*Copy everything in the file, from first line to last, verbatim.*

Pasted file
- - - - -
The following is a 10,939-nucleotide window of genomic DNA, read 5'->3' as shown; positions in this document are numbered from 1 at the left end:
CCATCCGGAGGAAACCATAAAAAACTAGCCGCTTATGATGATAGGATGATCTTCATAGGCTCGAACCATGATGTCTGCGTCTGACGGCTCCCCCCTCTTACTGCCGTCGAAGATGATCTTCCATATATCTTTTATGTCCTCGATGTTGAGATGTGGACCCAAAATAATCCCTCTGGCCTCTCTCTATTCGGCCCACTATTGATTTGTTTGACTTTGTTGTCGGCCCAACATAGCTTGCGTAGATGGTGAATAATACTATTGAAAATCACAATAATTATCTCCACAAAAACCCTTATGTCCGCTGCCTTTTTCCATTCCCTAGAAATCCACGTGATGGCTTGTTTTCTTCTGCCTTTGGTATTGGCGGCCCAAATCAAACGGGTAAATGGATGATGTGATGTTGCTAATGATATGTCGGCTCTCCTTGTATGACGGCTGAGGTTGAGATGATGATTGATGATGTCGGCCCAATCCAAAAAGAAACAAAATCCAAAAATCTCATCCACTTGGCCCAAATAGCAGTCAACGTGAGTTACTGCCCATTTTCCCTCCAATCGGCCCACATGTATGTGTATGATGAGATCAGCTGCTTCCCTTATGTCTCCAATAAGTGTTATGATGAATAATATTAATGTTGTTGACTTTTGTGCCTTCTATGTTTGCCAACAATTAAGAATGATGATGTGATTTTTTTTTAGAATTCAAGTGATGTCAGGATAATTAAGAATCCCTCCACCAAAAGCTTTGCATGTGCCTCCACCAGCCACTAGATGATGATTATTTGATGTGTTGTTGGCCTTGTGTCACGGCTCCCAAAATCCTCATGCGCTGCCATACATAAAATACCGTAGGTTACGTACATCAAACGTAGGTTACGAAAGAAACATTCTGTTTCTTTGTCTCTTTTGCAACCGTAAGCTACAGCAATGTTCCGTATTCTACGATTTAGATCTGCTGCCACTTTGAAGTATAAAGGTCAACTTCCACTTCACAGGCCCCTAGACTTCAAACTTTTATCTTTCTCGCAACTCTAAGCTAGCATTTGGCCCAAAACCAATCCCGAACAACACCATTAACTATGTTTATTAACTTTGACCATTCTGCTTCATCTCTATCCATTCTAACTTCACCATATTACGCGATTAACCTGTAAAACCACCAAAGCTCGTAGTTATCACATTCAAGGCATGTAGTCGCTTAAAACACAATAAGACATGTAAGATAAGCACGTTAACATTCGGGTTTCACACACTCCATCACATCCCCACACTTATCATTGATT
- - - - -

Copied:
The following is a 10,939-nucleotide window of genomic DNA, read 5'->3' as shown; positions in this document are numbered from 1 at the left end:
CCATCCGGAGGAAACCATAAAAAACTAGCCGCTTATGATGATAGGATGATCTTCATAGGCTCGAACCATGATGTCTGCGTCTGACGGCTCCCCCCTCTTACTGCCGTCGAAGATGATCTTCCATATATCTTTTATGTCCTCGATGTTGAGATGTGGACCCAAAATAATCCCTCTGGCCTCTCTCTATTCGGCCCACTATTGATTTGTTTGACTTTGTTGTCGGCCCAACATAGCTTGCGTAGATGGTGAATAATACTATTGAAAATCACAATAATTATCTCCACAAAAACCCTTATGTCCGCTGCCTTTTTCCATTCCCTAGAAATCCACGTGATGGCTTGTTTTCTTCTGCCTTTGGTATTGGCGGCCCAAATCAAACGGGTAAATGGATGATGTGATGTTGCTAATGATATGTCGGCTCTCCTTGTATGACGGCTGAGGTTGAGATGATGATTGATGATGTCGGCCCAATCCAAAAAGAAACAAAATCCAAAAATCTCATCCACTTGGCCCAAATAGCAGTCAACGTGAGTTACTGCCCATTTTCCCTCCAATCGGCCCACATGTATGTGTATGATGAGATCAGCTGCTTCCCTTATGTCTCCAATAAGTGTTATGATGAATAATATTAATGTTGTTGACTTTTGTGCCTTCTATGTTTGCCAACAATTAAGAATGATGATGTGATTTTTTTTTAGAATTCAAGTGATGTCAGGATAATTAAGAATCCCTCCACCAAAAGCTTTGCATGTGCCTCCACCAGCCACTAGATGATGATTATTTGATGTGTTGTTGGCCTTGTGTCACGGCTCCCAAAATCCTCATGCGCTGCCATACATAAAATACCGTAGGTTACGTACATCAAACGTAGGTTACGAAAGAAACATTCTGTTTCTTTGTCTCTTTTGCAACCGTAAGCTACAGCAATGTTCCGTATTCTACGATTTAGATCTGCTGCCACTTTGAAGTATAAAGGTCAACTTCCACTTCACAGGCCCCTAGACTTCAAACTTTTATCTTTCTCGCAACTCTAAGCTAGCATTTGGCCCAAAACCAATCCCGAACAACACCATTAACTATGTTTATTAACTTTGACCATTCTGCTTCATCTCTATCCATTCTAACTTCACCATATTACGCGATTAACCTGTAAAACCACCAAAGCTCGTAGTTATCACATTCAAGGCATGTAGTCGCTTAAAACACAATAAGACATGTAAGATAAGCACGTTAACATTCGGGTTTCACACACTCCATCACATCCCCACACTTATCATTGATT